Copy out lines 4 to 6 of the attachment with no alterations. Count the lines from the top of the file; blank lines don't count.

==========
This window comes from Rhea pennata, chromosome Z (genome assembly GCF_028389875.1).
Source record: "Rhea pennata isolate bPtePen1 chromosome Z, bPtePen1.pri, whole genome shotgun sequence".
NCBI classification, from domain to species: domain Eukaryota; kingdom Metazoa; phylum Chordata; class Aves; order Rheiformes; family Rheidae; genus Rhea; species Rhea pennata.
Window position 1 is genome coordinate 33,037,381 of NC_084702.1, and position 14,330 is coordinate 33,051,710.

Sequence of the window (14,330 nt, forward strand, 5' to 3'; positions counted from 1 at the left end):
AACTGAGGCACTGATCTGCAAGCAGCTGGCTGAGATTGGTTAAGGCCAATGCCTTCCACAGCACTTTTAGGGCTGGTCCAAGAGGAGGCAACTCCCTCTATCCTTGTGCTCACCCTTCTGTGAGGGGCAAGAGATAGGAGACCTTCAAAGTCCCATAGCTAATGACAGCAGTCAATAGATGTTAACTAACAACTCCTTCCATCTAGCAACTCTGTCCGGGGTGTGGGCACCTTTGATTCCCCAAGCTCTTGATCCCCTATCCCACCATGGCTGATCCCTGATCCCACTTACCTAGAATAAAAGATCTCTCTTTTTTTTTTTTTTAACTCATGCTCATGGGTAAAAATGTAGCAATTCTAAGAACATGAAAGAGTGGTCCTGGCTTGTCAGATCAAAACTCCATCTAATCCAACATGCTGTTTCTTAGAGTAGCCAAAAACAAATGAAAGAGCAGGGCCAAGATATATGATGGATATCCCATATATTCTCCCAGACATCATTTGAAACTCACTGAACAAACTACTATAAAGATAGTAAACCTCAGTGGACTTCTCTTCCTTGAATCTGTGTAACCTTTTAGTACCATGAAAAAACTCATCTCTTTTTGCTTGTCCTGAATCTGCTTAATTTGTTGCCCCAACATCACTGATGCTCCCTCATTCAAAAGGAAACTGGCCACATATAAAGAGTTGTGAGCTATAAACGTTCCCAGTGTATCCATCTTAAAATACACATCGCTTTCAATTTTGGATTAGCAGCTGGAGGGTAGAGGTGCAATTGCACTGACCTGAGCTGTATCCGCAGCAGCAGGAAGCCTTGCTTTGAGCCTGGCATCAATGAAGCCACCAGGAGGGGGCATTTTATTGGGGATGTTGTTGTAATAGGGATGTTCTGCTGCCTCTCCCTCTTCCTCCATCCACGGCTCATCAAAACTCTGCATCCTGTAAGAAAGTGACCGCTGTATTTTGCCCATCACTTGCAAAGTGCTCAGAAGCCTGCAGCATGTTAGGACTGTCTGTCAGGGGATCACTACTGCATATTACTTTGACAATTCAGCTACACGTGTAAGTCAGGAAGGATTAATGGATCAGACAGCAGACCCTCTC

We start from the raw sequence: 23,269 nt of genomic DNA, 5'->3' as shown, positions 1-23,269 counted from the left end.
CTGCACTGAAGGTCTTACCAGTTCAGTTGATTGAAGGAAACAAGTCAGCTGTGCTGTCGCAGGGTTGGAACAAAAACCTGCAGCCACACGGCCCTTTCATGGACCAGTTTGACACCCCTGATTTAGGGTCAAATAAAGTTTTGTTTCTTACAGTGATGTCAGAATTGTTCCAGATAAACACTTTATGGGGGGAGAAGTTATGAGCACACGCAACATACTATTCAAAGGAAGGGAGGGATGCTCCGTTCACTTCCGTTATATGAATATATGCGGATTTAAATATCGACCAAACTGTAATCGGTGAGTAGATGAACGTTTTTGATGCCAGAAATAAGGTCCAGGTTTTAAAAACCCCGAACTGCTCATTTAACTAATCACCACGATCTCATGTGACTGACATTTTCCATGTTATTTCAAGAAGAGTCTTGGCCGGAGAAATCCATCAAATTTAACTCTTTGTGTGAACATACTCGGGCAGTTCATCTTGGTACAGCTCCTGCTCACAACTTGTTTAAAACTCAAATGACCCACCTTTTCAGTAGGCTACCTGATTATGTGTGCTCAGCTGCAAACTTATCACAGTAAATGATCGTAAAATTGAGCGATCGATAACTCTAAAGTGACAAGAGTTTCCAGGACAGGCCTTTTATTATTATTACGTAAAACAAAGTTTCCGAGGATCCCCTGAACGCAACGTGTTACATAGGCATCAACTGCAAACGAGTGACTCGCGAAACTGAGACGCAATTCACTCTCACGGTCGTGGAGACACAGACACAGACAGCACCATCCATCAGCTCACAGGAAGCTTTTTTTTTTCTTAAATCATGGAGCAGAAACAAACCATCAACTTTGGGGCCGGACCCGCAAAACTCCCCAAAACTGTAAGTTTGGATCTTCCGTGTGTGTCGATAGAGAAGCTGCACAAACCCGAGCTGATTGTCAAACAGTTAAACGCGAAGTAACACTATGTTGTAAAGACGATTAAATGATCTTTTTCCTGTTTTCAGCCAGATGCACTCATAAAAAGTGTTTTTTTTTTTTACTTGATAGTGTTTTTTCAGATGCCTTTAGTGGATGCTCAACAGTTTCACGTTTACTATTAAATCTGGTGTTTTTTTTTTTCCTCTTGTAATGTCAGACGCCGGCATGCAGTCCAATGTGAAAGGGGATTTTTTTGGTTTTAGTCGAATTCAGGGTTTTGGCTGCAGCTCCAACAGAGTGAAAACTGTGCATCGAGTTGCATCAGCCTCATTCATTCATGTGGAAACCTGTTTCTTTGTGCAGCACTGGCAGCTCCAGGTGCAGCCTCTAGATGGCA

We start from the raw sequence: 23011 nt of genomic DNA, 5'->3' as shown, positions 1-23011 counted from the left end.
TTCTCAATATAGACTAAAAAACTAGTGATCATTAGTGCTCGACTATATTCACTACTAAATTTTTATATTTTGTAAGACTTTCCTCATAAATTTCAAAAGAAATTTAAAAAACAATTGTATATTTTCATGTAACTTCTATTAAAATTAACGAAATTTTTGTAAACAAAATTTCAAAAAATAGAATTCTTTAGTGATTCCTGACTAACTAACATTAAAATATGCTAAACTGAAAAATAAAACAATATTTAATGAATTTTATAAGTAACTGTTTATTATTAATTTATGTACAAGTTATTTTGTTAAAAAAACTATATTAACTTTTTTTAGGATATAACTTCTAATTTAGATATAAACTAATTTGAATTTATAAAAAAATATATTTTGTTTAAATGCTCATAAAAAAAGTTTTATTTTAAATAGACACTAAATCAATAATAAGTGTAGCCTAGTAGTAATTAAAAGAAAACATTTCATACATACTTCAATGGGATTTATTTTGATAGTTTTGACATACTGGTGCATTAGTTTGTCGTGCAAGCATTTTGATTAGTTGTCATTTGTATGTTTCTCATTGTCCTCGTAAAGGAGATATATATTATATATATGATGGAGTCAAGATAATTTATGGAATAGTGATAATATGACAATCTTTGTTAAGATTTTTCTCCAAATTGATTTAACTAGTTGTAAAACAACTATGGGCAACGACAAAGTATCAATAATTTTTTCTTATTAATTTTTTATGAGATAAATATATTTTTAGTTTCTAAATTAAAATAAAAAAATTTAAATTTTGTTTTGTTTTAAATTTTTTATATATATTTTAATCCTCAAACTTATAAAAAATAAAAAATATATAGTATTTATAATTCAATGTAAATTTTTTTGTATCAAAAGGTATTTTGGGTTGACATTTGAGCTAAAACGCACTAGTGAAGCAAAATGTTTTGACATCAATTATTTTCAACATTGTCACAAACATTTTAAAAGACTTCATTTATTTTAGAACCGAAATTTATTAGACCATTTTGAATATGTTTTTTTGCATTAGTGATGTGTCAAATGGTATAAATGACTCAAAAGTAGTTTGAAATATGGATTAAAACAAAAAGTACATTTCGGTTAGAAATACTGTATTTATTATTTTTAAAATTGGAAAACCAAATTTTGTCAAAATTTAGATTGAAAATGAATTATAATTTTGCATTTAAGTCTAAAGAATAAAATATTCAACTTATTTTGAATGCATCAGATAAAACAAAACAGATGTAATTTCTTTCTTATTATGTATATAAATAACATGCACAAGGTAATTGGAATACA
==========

Window position 1 is genome coordinate 33,037,381 of NC_084702.1, and position 14,330 is coordinate 33,051,710.

Sequence of the window (14,330 nt, forward strand, 5' to 3'; positions counted from 1 at the left end):
AACTGAGGCACTGATCTGCAAGCAGCTGGCTGAGATTGGTTAAGGCCAATGCCTTCCACAGCACTTTTAGGGCTGGTCCAAGAGGAGGCAACTCCCTCTATCCTTGTGCTCACCCTTCTGTGAGGGGCAAGAGATAGGAGACCTTCAAAGTCCCATAGCTAATGACAGCAGTCAATAGATGTTAACTAACAACTCCTTCCATCTAGCAACTCTGTCCGGGGTGTGGGCACCTTTGATTCCCCAAGCTCTTGATCCCCTATCCCACCATGGCTGATCCCTGATCCCACTTACCTAGAATAAAAGATCTCTCTTTTTTTTTTTTTTAACTCATGCTCATGGGTAAAAATGTAGCAATTCTAAGAACATGAAAGAGTGGTCCTGGCTTGTCAGATCAAAACTCCATCTAATCCAACATGCTGTTTCTTAGAGTAGCCAAAAACAAATGAAAGAGCAGGGCCAAGATATATGATGGATATCCCATATATTCTCCCAGACATCATTTGAAACTCACTGAACAAACTACTATAAAGATAGTAAACCTCAGTGGACTTCTCTTCCTTGAATCTGTGTAACCTTTTAGTACCATGAAAAAACTCATCTCTTTTTGCTTGTCCTGAATCTGCTTAATTTGTTGCCCCAACATCACTGATGCTCCCTCATTCAAAAGGAAACTGGCCACATATAAAGAGTTGTGAGCTATAAACGTTCCCAGTGTATCCATCTTAAAATACACATCGCTTTCAATTTTGGATTAGCAGCTGGAGGGTAGAGGTGCAATTGCACTGACCTGAGCTGTATCCGCAGCAGCAGGAAGCCTTGCTTTGAGCCTGGCATCAATGAAGCCACCAGGAGGGGGCATTTTATTGGGGATGTTGTTGTAATAGGGATGTTCTGCTGCCTCTCCCTCTTCCTCCATCCACGGCTCATCAAAACTCTGCATCCTGTAAGAAAGTGACCGCTGTATTTTGCCCATCACTTGCAAAGTGCTCAGAAGCCTGCAGCATGTTAGGACTGTCTGTCAGGGGATCACTACTGCATATTACTTTGACAATTCAGCTACACGTGTAAGTCAGGAAGGATTAATGGATCAGACAGCAGACCCTCTC